Los Angeles Democrat won't run again amid harassment claims
SACRAMENTO, Calif. (AP) -- California Assemblyman Raul Bocanegra won't seek re-election following sexual harassment allegations. But some Democratic leaders said Monday he should step down immediately.
Bocanegra, a Los Angeles Democrat, is the first political casualty since a wave of sexual harassment allegations started sweeping the Capitol last month. Members of the California Democratic Party's executive board circulated a petition this weekend calling on Bocanegra and Democratic Sen. Tony Mendoza of Artesia to resign amid accusations against them.
Amar Shergill, the board member who organized the petition, said Bocanegra should resign immediately given the confirmed allegations against him and "what appeared to be very credible indications that more were coming."
"He needs to leave immediately," Shergill said. The California Democratic Party has not formally called on Bocanegra to resign.
Bocanegra said in a Facebook post that he'll immediately resign his leadership post as majority whip. But he will remain in office until September 2018, when the legislative session ends. He said he wants to avoid a costly special election or leaving his constituents without representation.
"These news reports have since fueled persistent rumors and speculation, and I do not believe that this is in the best interest of my constituents to continue to serve next term," he wrote.
Legislative staffer Elise Gyore recently stated publicly that she reported Bocanegra in 2009, when he was an Assembly chief of staff, for stalking her around a Sacramento nightclub and putting his hands down her blouse at an after-work event. He was told to stay away from her but not otherwise disciplined by the Assembly Rules Committee.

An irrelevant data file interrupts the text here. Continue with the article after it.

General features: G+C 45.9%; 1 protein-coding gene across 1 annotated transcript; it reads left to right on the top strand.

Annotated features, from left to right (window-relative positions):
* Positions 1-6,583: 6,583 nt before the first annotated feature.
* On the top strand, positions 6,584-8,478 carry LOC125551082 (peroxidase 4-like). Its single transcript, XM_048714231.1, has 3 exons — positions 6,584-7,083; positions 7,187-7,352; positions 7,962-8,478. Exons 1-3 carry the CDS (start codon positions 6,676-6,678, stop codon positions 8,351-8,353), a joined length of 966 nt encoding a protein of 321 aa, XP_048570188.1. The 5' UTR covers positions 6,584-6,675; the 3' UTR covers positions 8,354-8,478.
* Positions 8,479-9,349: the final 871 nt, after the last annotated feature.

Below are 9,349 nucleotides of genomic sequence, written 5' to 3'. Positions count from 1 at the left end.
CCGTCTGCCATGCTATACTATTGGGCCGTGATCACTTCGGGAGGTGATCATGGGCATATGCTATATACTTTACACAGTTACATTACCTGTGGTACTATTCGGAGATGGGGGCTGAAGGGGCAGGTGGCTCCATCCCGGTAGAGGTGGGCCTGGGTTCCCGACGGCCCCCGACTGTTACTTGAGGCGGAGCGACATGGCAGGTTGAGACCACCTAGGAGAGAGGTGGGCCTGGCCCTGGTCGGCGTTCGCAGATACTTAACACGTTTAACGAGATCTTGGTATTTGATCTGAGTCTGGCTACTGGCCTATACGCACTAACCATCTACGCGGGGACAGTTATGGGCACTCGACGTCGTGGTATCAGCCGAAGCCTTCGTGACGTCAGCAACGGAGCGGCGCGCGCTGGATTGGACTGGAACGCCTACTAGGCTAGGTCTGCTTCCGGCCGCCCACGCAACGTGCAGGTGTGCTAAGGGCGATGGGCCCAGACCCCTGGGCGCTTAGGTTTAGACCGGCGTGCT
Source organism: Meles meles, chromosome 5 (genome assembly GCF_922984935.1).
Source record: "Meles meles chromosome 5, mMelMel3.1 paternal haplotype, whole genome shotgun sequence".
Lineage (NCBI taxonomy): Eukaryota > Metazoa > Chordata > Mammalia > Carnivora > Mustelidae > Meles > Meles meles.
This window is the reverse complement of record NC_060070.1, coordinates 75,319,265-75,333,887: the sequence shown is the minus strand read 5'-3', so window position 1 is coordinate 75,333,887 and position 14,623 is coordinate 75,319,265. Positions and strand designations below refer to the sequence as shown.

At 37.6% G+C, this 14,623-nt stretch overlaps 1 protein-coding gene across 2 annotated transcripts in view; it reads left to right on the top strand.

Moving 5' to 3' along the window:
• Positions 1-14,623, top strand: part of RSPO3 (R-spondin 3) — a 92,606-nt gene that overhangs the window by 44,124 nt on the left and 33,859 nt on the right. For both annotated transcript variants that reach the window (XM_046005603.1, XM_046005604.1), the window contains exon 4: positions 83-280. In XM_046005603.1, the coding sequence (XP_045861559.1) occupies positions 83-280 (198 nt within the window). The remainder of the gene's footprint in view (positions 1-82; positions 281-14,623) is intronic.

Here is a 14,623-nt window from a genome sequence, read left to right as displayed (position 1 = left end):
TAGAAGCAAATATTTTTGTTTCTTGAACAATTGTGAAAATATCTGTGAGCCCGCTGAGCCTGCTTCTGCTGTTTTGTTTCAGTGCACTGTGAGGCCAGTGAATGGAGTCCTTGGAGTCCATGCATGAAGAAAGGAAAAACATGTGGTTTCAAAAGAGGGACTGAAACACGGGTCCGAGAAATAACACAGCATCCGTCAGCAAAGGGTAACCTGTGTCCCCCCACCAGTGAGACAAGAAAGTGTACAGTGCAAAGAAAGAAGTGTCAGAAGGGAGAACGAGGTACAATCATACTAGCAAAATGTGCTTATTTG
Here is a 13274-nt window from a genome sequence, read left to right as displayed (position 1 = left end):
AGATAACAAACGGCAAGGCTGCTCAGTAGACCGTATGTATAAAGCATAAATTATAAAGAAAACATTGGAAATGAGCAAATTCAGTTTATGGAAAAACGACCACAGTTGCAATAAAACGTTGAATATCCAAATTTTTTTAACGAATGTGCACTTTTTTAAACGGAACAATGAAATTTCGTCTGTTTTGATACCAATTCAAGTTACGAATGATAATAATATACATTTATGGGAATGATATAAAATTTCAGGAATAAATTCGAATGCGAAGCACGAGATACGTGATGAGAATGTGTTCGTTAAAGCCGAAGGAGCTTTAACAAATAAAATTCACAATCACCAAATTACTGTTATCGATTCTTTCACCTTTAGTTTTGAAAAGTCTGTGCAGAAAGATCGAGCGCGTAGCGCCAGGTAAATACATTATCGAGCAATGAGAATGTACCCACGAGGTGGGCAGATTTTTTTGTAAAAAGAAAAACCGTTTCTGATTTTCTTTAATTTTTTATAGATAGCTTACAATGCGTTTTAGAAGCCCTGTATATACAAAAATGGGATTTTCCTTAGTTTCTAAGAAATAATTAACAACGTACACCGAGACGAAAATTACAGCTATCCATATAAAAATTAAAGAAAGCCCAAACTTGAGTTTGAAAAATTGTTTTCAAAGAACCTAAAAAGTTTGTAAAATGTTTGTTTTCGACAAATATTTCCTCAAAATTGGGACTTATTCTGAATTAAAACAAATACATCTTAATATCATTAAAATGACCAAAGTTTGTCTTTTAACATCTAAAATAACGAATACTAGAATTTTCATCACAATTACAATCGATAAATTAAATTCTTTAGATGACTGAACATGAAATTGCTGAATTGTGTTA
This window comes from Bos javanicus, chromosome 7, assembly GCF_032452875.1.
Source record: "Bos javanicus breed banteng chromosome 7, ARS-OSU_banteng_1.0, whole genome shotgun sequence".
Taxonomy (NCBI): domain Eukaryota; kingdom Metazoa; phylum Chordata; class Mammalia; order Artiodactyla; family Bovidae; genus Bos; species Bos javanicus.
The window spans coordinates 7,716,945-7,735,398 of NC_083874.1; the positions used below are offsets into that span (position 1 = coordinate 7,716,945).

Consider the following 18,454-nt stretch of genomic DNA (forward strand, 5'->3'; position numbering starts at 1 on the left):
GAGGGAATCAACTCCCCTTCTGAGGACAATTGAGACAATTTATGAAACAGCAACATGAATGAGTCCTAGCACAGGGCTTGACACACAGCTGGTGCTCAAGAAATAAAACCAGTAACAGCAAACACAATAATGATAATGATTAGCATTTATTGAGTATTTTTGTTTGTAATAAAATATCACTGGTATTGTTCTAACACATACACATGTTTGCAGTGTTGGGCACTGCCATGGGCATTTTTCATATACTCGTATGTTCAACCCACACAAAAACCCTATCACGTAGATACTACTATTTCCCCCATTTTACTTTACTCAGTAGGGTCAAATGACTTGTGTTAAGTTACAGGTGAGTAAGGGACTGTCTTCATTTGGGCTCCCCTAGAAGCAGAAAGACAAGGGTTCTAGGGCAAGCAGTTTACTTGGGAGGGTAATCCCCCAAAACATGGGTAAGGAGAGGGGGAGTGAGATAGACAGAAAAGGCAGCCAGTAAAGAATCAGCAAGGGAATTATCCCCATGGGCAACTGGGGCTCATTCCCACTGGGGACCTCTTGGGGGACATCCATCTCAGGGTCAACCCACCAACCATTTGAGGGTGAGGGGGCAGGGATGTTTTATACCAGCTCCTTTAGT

"As you may know, news stories were reported a few weeks ago about a regrettable encounter when I was a legislative staffer in 2009," Bocanegra wrote. "It was a moment that I truly regret, that I am very sorry for, and for which I have accepted responsibility for my actions."
California's Capitol has been grappling with allegations of pervasive sexual harassment since last month, when nearly 150 women lobbyists, lawmakers and political staff members published an open letter about it. It mirrors a national movement of sexual misconduct accusations in politics, entertainment and beyond in the wake of claims against Hollywood mogul Harvey Weinstein.
Assemblywoman Cristina Garcia, a Bell Gardens Democrat and co-chair of the Legislative Women's Caucus, also said that Bocanegra should step down immediately. "Don't wait till 2018. Leave now," Garcia wrote.
Assembly Speaker Anthony Rendon did not comment.
But in Bocanegra's district, local Democratic Party vice chair Sean Rivas said Bocenegra's plan to step down next year is the right move. An immediate resignation, Rivas said, "would actually hurt the district by not having someone there championing the district's needs."
A spokesman for Mendoza did not immediately respond to a request for comment about whether he planned to remain in office. He has been accused of behaving inappropriately toward several young women who worked in his office. He denies misconduct.